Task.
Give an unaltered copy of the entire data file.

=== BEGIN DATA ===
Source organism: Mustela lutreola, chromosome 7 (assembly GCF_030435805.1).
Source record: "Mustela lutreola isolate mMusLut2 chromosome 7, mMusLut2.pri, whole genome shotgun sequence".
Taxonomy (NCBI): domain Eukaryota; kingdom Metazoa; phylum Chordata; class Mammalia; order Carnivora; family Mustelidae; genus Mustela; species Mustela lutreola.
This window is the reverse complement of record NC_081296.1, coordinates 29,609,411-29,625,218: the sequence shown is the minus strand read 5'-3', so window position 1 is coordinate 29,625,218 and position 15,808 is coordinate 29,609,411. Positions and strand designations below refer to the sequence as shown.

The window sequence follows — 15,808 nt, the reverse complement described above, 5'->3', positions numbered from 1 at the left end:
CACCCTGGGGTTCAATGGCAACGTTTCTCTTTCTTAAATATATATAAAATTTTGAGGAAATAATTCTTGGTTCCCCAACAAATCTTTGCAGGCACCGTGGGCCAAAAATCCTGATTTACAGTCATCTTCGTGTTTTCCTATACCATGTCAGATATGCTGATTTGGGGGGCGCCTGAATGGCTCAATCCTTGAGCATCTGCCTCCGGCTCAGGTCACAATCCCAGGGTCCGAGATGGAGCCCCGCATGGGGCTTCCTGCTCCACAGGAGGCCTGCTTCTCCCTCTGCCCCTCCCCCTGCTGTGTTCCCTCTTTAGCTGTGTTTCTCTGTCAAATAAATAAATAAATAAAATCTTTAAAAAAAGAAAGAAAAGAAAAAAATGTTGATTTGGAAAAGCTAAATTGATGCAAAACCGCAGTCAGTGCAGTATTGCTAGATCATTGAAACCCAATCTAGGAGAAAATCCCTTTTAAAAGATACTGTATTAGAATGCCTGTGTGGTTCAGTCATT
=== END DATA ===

Source organism: Mustela lutreola, chromosome 7 (assembly GCF_030435805.1).
Source record: "Mustela lutreola isolate mMusLut2 chromosome 7, mMusLut2.pri, whole genome shotgun sequence".
Taxonomy (NCBI): domain Eukaryota; kingdom Metazoa; phylum Chordata; class Mammalia; order Carnivora; family Mustelidae; genus Mustela; species Mustela lutreola.
This window is the reverse complement of record NC_081296.1, coordinates 29,609,411-29,625,218: the sequence shown is the minus strand read 5'-3', so window position 1 is coordinate 29,625,218 and position 15,808 is coordinate 29,609,411. Positions and strand designations below refer to the sequence as shown.

The window sequence follows — 15,808 nt, the reverse complement described above, 5'->3', positions numbered from 1 at the left end:
CACCCTGGGGTTCAATGGCAACGTTTCTCTTTCTTAAATATATATAAAATTTTGAGGAAATAATTCTTGGTTCCCCAACAAATCTTTGCAGGCACCGTGGGCCAAAAATCCTGATTTACAGTCATCTTCGTGTTTTCCTATACCATGTCAGATATGCTGATTTGGGGGGCGCCTGAATGGCTCAATCCTTGAGCATCTGCCTCCGGCTCAGGTCACAATCCCAGGGTCCGAGATGGAGCCCCGCATGGGGCTTCCTGCTCCACAGGAGGCCTGCTTCTCCCTCTGCCCCTCCCCCTGCTGTGTTCCCTCTTTAGCTGTGTTTCTCTGTCAAATAAATAAATAAATAAAATCTTTAAAAAAAGAAAGAAAAGAAAAAAATGTTGATTTGGAAAAGCTAAATTGATGCAAAACCGCAGTCAGTGCAGTATTGCTAGATCATTGAAACCCAATCTAGGAGAAAATCCCTTTTAAAAGATACTGTATTAGAATGCCTGTGTGGTTCAGTCATT